Responding to Office of National Statistics published last week on the impact of homeschooling during the coronavirus pandemic, Liberal Democrats are calling for urgent action to tackle the health and education impact of lockdown on children.
Education Spokesperson Layla Moran MP said: “Coronavirus has clearly impacted every aspect of life, including the wellbeing of parents and children, and the quality of education the majority of children receive. We must ensure no one is left behind.
“If it wasn’t for years of cuts to our schools and government failing to consult adequately with teachers and school leaders, it wouldn’t be this way. Ministers must now increase the necessary provision of laptops and introduce a Summer Learning Fund that supports the most disadvantaged children.
“Moreover, the Government must address the mental health impact of the pandemic by signposting the appropriate support services to every household, and properly funding the charities that provide those services.”
Coronavirus and homeschooling in Great Britain: April to June 2020 can be found here.
Between 7 May and 7 June 2020, 87% of parents said a child in their household had been homeschooled because of the coronavirus (COVID-19) pandemic, with the percentage decreasing as the age of the only or eldest child increased.
Over half (52%) of parents with school-aged children said a child in their household was struggling to continue their education while at home, with just over three in four of these parents (77%) giving lack of motivation as one of the reasons.
While under 1 in 10 (9%) parents with a child who was struggling gave a lack of devices as a reason for struggling, this was significantly higher for households with one adult (21%) than households with two or more adults (7%).
Between 3 April and 10 May 2020, of parents who were homeschooling, one in three women (34%) agreed that it was negatively affecting their well-being compared with one in five men (20%), while 43% of homeschooling parents agreed that it was negatively affecting the well-being of their children.
See below for full details of the Liberal Democrats’ five-point plan for reopening schools to more pupils in England.
- Increase capacity for physical learning, by combining local spare space registers, so that local councils and school leaders can find suitable empty buildings in the community to use as learning spaces.
- Recruit an army of extra teachers to cope with demand. The Government should launch a Teach for Britain recruitment campaign to bring out-of-work supply teachers and recently-retired teachers into schools so more pupils can return. This builds on the success of the Social Work Together campaign, developed with the Local Government Association. Ministers should work with unions to get more teachers into learning spaces in any one school day.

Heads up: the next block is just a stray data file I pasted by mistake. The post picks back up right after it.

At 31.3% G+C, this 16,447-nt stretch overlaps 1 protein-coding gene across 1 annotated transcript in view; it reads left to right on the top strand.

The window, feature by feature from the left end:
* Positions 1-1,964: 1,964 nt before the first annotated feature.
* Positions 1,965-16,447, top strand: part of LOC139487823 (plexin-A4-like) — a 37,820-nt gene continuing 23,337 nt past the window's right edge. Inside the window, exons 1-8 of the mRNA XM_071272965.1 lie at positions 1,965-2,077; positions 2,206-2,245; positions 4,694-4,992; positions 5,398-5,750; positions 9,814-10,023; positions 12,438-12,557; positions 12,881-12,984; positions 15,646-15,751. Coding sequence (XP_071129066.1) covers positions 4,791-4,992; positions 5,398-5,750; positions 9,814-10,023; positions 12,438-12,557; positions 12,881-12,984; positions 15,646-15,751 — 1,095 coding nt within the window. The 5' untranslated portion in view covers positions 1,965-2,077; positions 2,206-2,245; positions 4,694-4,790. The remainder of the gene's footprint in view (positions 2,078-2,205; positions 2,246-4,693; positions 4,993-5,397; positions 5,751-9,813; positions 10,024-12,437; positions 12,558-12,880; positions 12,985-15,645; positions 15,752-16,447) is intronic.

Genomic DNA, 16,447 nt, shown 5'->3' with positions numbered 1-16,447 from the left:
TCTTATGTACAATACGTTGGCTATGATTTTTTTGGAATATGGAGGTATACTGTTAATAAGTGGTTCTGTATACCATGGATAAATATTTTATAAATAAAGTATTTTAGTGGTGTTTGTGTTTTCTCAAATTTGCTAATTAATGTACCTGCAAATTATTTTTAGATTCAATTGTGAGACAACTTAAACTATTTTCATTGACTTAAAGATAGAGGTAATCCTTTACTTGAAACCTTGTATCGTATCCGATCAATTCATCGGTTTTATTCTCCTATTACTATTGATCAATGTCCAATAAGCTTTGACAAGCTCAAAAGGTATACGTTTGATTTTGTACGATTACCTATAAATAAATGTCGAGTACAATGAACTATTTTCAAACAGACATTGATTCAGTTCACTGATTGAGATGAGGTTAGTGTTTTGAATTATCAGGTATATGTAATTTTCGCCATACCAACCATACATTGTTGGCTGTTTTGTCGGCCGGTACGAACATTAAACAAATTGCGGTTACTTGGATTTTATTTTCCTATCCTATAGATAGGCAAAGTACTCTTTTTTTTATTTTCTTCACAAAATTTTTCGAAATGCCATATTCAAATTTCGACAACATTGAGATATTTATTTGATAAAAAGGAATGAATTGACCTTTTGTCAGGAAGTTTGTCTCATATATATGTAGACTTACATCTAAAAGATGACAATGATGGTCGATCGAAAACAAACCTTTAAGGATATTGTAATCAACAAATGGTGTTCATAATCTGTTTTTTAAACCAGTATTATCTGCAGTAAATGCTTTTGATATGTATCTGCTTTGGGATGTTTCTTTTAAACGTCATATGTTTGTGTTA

- End the online learning void for thousands of children. Ministers should develop a bold strategy to leave no child behind by partnering with the private sector to get laptops and internet access to any disadvantaged child currently unable to learn online. The Government’s current target to provide 230,000 laptops has left out too many children. Councils are neither receiving the equipment they have asked for, nor seeing high uptake rates for the kit they’re given. The Government should launch a major advertising campaign to encourage families and children to ask for equipment, backed up by working with schools to get more physical resources including textbooks to children lacking internet or computer access.
- Design a flexible, phased reopening that follows the science and has the trust of parents and the profession by being developed with them, following the lead of Kirsty Williams in Wales. Schools should aim to begin the next academic year on time in September, but double the autumn half-term break to two weeks. We must recognise that many schools are doing a fantastic job at phased reopening, and ensure local authorities, academy trusts and government are learning from their successes.
- Halt the widening of the disadvantage gap. The Government should combine the summer provision of free school meals with an emergency uplift in child benefit of £150 per child per month, with £100 for every subsequent child, during this crisis. The catch-up premium should be worth at least £700 for every disadvantaged child eligible for the pupil premium, to enable schools and charities to give them a much-needed boost in the next academic year. Ministers should create a Summer Learning Fund so that councils can run summer learning camps for children, focused on local authorities in the most deprived areas. This will prepare children for September and give many children a positive environment in which to learn and re-acclimatise to an educational environment. The Government should fund places on these courses for children on free school meals.